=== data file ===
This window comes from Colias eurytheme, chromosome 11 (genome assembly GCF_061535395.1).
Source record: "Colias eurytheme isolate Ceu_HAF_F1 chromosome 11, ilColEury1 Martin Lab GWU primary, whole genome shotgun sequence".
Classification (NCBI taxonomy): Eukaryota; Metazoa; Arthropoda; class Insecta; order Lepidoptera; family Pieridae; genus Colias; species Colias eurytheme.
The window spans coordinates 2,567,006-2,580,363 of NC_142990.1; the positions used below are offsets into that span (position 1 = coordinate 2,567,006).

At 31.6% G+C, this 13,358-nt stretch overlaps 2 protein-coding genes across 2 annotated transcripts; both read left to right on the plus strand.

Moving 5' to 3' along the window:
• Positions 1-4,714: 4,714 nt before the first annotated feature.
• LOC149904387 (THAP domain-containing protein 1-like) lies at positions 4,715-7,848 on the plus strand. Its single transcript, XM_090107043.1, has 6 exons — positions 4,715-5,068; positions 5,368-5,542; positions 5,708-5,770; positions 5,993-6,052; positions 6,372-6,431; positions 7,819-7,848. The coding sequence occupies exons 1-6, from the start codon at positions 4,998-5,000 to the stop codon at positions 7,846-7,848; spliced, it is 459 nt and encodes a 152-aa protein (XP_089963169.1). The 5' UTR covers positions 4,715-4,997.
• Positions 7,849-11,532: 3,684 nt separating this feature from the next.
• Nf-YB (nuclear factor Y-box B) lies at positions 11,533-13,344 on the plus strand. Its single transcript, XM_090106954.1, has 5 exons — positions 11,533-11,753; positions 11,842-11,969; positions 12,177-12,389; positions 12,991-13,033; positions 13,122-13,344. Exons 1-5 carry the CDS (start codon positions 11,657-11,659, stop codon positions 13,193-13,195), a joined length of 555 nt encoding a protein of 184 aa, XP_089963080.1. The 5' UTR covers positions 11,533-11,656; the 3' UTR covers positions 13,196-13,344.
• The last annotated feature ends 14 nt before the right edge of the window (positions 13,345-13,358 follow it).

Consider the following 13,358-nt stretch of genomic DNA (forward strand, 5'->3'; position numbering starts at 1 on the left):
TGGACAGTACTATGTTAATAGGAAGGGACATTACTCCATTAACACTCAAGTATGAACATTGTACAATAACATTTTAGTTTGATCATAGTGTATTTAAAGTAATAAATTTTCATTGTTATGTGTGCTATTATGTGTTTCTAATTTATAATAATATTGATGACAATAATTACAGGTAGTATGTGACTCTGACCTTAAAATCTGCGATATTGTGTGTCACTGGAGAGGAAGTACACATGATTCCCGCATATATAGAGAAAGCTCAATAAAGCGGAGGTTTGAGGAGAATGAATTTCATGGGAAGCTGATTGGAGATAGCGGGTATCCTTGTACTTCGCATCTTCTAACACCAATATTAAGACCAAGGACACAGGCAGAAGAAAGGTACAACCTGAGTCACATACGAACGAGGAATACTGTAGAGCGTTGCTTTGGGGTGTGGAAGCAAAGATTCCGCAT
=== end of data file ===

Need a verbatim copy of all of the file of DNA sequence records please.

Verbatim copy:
This window comes from Colias eurytheme, chromosome 11 (genome assembly GCF_061535395.1).
Source record: "Colias eurytheme isolate Ceu_HAF_F1 chromosome 11, ilColEury1 Martin Lab GWU primary, whole genome shotgun sequence".
Classification (NCBI taxonomy): Eukaryota; Metazoa; Arthropoda; class Insecta; order Lepidoptera; family Pieridae; genus Colias; species Colias eurytheme.
The window spans coordinates 2,567,006-2,580,363 of NC_142990.1; the positions used below are offsets into that span (position 1 = coordinate 2,567,006).

At 31.6% G+C, this 13,358-nt stretch overlaps 2 protein-coding genes across 2 annotated transcripts; both read left to right on the plus strand.

Moving 5' to 3' along the window:
• Positions 1-4,714: 4,714 nt before the first annotated feature.
• LOC149904387 (THAP domain-containing protein 1-like) lies at positions 4,715-7,848 on the plus strand. Its single transcript, XM_090107043.1, has 6 exons — positions 4,715-5,068; positions 5,368-5,542; positions 5,708-5,770; positions 5,993-6,052; positions 6,372-6,431; positions 7,819-7,848. The coding sequence occupies exons 1-6, from the start codon at positions 4,998-5,000 to the stop codon at positions 7,846-7,848; spliced, it is 459 nt and encodes a 152-aa protein (XP_089963169.1). The 5' UTR covers positions 4,715-4,997.
• Positions 7,849-11,532: 3,684 nt separating this feature from the next.
• Nf-YB (nuclear factor Y-box B) lies at positions 11,533-13,344 on the plus strand. Its single transcript, XM_090106954.1, has 5 exons — positions 11,533-11,753; positions 11,842-11,969; positions 12,177-12,389; positions 12,991-13,033; positions 13,122-13,344. Exons 1-5 carry the CDS (start codon positions 11,657-11,659, stop codon positions 13,193-13,195), a joined length of 555 nt encoding a protein of 184 aa, XP_089963080.1. The 5' UTR covers positions 11,533-11,656; the 3' UTR covers positions 13,196-13,344.
• The last annotated feature ends 14 nt before the right edge of the window (positions 13,345-13,358 follow it).

Consider the following 13,358-nt stretch of genomic DNA (forward strand, 5'->3'; position numbering starts at 1 on the left):
TGGACAGTACTATGTTAATAGGAAGGGACATTACTCCATTAACACTCAAGTATGAACATTGTACAATAACATTTTAGTTTGATCATAGTGTATTTAAAGTAATAAATTTTCATTGTTATGTGTGCTATTATGTGTTTCTAATTTATAATAATATTGATGACAATAATTACAGGTAGTATGTGACTCTGACCTTAAAATCTGCGATATTGTGTGTCACTGGAGAGGAAGTACACATGATTCCCGCATATATAGAGAAAGCTCAATAAAGCGGAGGTTTGAGGAGAATGAATTTCATGGGAAGCTGATTGGAGATAGCGGGTATCCTTGTACTTCGCATCTTCTAACACCAATATTAAGACCAAGGACACAGGCAGAAGAAAGGTACAACCTGAGTCACATACGAACGAGGAATACTGTAGAGCGTTGCTTTGGGGTGTGGAAGCAAAGATTCCGCAT